Late last month, leaders in Washington gathered to remember Tom Foley, the former speaker of the House who died at the age of 84.
House Speaker John Boehner said, "It was his sense of fairness, his port-in-a-storm-bearing that will always stand out for me. It's how he held this institution together at a very difficult time."
"Fairness" is a word that Boehner should remember when it comes to passing the Employment Non-Discrimination Act.
This proposed law, which should be not be controversial, bans discrimination based on sexual preference and identity and encodes workplace protections into federal law for gays, lesbians and transgender people.
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To their credit, several Republicans in the Senate have joined Democrats in supporting ENDA. The Senate signaled its likely approval Monday with a 61-30 vote, which clears the way for a final vote. Yet the measure appears doomed in the House.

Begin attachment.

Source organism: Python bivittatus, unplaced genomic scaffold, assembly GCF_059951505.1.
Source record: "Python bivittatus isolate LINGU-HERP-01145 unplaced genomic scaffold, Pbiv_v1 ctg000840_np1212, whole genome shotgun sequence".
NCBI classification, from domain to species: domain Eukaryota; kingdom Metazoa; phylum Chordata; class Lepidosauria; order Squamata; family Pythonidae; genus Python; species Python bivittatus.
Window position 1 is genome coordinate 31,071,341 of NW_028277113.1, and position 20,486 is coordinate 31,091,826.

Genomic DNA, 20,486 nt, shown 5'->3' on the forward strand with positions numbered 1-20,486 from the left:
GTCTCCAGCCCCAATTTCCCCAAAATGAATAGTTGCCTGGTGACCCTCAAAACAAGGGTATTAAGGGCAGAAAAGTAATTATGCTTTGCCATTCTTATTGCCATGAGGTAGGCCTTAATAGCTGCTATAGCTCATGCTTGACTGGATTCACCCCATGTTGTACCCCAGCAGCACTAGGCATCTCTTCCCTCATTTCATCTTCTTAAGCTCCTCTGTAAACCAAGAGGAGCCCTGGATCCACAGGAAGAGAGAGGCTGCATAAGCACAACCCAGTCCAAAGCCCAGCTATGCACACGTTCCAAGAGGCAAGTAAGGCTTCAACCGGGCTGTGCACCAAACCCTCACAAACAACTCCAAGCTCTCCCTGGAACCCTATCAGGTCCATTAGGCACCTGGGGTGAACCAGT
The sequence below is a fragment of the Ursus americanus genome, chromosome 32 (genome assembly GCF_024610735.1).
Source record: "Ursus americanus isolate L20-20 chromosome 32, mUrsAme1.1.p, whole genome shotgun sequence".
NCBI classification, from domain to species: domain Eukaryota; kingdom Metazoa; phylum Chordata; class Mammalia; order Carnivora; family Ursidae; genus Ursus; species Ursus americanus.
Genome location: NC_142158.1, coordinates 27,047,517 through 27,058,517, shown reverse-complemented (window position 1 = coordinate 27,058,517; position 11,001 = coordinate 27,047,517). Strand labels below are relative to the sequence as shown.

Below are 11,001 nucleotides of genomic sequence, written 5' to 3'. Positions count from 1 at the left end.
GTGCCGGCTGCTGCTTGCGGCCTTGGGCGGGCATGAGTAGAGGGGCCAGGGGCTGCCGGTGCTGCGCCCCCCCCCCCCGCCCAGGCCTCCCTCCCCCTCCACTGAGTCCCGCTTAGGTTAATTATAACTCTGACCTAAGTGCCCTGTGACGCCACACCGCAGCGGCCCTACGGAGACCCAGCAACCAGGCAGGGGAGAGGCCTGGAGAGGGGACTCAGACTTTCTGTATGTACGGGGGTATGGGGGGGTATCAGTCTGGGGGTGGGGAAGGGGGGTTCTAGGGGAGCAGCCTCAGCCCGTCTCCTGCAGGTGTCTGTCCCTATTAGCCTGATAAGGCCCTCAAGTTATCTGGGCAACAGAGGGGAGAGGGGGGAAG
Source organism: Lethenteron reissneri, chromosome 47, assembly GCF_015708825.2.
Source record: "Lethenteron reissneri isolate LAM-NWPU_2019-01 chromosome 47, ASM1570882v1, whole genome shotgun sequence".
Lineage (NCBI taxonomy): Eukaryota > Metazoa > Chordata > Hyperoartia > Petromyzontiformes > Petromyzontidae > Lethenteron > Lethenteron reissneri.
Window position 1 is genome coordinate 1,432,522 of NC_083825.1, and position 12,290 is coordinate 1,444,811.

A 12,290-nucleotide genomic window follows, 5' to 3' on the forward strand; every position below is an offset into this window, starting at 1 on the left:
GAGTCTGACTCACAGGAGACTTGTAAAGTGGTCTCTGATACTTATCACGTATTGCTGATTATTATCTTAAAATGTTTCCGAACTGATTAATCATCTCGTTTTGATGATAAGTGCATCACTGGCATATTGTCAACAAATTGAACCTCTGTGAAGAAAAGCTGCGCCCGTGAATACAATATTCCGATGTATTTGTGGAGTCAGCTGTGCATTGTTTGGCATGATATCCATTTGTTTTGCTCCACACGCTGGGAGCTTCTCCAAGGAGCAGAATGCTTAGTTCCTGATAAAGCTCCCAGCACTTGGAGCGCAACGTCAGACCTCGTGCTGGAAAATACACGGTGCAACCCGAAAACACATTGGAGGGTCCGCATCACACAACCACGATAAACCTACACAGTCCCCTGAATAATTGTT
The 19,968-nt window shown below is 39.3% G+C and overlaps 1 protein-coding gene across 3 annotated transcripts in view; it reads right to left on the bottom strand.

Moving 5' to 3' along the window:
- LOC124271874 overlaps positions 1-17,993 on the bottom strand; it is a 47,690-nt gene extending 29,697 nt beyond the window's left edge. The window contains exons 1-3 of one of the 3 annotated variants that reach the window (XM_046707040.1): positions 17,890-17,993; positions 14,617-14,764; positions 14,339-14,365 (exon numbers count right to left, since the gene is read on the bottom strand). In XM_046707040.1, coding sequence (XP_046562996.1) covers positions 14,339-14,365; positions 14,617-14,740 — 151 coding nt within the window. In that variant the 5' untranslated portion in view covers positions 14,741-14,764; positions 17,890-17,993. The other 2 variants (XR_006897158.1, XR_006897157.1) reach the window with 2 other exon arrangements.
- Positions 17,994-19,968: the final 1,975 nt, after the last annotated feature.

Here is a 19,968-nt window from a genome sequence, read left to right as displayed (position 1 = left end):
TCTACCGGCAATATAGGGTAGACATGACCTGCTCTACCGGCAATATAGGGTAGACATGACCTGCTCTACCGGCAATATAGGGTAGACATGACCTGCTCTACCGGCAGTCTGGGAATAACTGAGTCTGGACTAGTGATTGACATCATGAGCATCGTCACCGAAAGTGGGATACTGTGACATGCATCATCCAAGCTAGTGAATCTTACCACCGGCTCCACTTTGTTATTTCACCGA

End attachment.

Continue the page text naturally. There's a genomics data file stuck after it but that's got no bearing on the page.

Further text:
"The speaker believes this legislation will increase frivolous litigation and cost American jobs, especially small-business jobs," said spokesman Michael Steel, a comment that seems to suggest Boehner will not let ENDA come up for a vote.
Fairness demands the speaker let his chamber vote on this simple extension of civil rights.
In July, the U.S. Government Accountability Office examined the complaints filed in the 21 states and the District of Columbia that have laws banning workplace discrimination against gays and lesbians.
Most of those states also ban discrimination based on gender identity. In the years examined, 2007 to 2012, the data "show relatively few employment discrimination complaints based on sexual orientation and gender identity," according to the GAO.
If Boehner thinks that non-discrimination laws are a litigation nightmare, he should seek to end the ones that protect women and ethnic minorities. But he'll never do that, because it would further harm the GOP's electoral prospects.
Instead, he stands in the way of ensuring workplace protections for gays, lesbians and transgender people. Is that fair?